One day last week, she strode across the stage during a tour of the site at Jerusalem’s Mount Herzl, flanked by reporters and television cameras. A former brigadier general in the Israeli military, she told the chief engineer that she wanted “zero casualties” in this event. In 2012, an Israeli Army officer was killed during a rehearsal for the ceremony’s flag parade when a lighting rig fell on her.

On the way out Ms. Regev instructed an aide to check on the number of portable toilets and quantity of toilet paper, so there wouldn’t be problems like in the past. “Write that down!” she said.

“This will be a breathtaking display, the likes of which we have never seen before in Israel,” she told reporters.

But many people apportion much of the blame for the brouhaha on her campaign to have her patron, Mr. Netanyahu, lead the ceremony instead of Mr. Edelstein, whom Ms. Regev views as a potential rival within Likud.

Mr. Edelstein said he would boycott the ceremony if Mr. Netanyahu gave the keynote speech. Carmi Gillon, a former chief of Israel’s Shin Bet internal security agency, called on Israelis to switch off their televisions while Mr. Netanyahu spoke. Netanyahu supporters said Mr. Gillon should be the last person to preach about prime ministers, since Prime Minister Yitzhak Rabin was assassinated on his watch.

Last week, the two sides announced a compromise that was to have ended the feud.

The prime minister’s office said that Mr. Netanyahu would light one of 12 torches, representing the 12 tribes of Israel, in the name of all the governments of Israel and, like the other torch lighters, make brief remarks relating to Israel’s Declaration of Independence.

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Israeli performers rehearsed in Tel Aviv last week for the anniversary celebration.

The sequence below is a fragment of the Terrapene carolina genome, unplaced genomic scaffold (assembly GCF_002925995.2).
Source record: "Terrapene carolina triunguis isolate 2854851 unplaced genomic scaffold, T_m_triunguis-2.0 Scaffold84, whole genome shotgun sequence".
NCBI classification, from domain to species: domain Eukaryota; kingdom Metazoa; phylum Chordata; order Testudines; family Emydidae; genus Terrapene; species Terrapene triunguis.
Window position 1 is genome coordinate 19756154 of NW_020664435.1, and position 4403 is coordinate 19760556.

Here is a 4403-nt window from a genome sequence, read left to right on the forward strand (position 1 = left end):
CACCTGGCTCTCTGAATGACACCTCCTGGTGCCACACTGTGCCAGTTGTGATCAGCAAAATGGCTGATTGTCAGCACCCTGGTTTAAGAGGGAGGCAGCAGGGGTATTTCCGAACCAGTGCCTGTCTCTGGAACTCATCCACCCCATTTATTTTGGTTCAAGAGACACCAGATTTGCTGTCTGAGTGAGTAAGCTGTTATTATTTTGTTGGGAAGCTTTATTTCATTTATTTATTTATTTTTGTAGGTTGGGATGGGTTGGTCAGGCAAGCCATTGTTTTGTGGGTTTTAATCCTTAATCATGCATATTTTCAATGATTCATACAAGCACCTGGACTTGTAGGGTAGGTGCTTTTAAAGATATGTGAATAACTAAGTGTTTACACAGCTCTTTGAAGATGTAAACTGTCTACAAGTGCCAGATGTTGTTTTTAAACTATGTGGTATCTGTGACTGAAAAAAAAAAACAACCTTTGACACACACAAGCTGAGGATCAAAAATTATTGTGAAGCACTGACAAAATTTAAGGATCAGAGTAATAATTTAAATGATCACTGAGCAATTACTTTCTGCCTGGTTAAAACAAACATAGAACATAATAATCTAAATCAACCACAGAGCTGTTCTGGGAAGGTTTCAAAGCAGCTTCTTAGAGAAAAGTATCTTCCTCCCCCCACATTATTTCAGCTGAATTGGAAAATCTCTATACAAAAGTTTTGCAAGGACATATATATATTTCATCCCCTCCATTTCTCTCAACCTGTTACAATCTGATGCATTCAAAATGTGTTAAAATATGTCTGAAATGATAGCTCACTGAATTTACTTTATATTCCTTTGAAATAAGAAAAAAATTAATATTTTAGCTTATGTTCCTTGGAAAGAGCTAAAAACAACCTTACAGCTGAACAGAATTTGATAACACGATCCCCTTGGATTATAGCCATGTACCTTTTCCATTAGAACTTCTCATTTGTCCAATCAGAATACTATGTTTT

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Oded Balilty/Associated Press

Mr. Edelstein said in a video statement that the Parliament, “which represents all the state’s citizens, will lead the ceremony. To my regret the arguments that arose have clouded the public atmosphere and I am sorry for that.”

But that was not the end of the blunders and mishaps.

The idea of inviting world leaders was quietly dropped after it appeared that few would respond positively, and the organizers belatedly realized that a large foreign presence would snarl traffic and disrupt the festivities for ordinary Israelis.

Yet President Juan Orlando Hernández of Honduras somehow made it to the prestigious list of torch lighters, the first foreign leader given that honor.

Honduras was one of nine countries to vote against a United Nations resolution condemning the Trump administration’s recognition of Jerusalem as Israel’s capital, and its congress passed a measure last week urging the government to move its embassy to Jerusalem. The formal reason given for the honor was that Mr. Hernández is the only graduate of an Israeli government leadership development course to have become president.

Still, the choice baffled many Israelis, not least because Honduras abstained from the 1947 United Nations vote for the partition of Palestine, paving the way for Israel’s creation. Last week, after Israeli critics noted Mr. Hernández won his second term in a disputed election and raised questions about his country’s corruption and human rights record, he canceled.

Israel often tries to include an Arab citizen as a torch lighter, though many would not want to be associated with the celebration. This year, the spiritual leader of the small but loyal Druze community will light a torch.

Some Israelis raised questions about another torch lighter, the Israeli actor Ze’ev Revach, who has been accused of sexual harassment. The case against him was closed for lack of evidence.

Mayim Bialik, the American actress and neuroscientist who stars in “The Big Bang Theory,” was chosen to represent the Jewish diaspora but was invited only recently. She could not change her filming schedule and so isn’t going.

Ms. Regev said the lessons had been learned for next year.

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News Analysis: Netanyahu’s Reversal on Migrants Shows Influence of Hard-Line Allies


The deal with the United Nations refugee agency might have given Israel a bit of relief from international criticism of the latest violence along the border with Gaza, where Israeli forces killed at least 16 Palestinians on Friday during a mass protest against Israel’s longstanding blockade of the territory and in support of Palestinian claims to return to homes in what is now Israel.

Instead, it proved to be an international embarrassment.

Mr. Netanyahu’s latest troubles come at a time when he is already embroiled in multiple corruption scandals that could end up bringing down him and his government. But he still consistently ranks in polls as the most suitable candidate, by far, for the country’s top job and is already Israel’s second-longest-serving prime minister, after the state’s founder, David Ben-Gurion.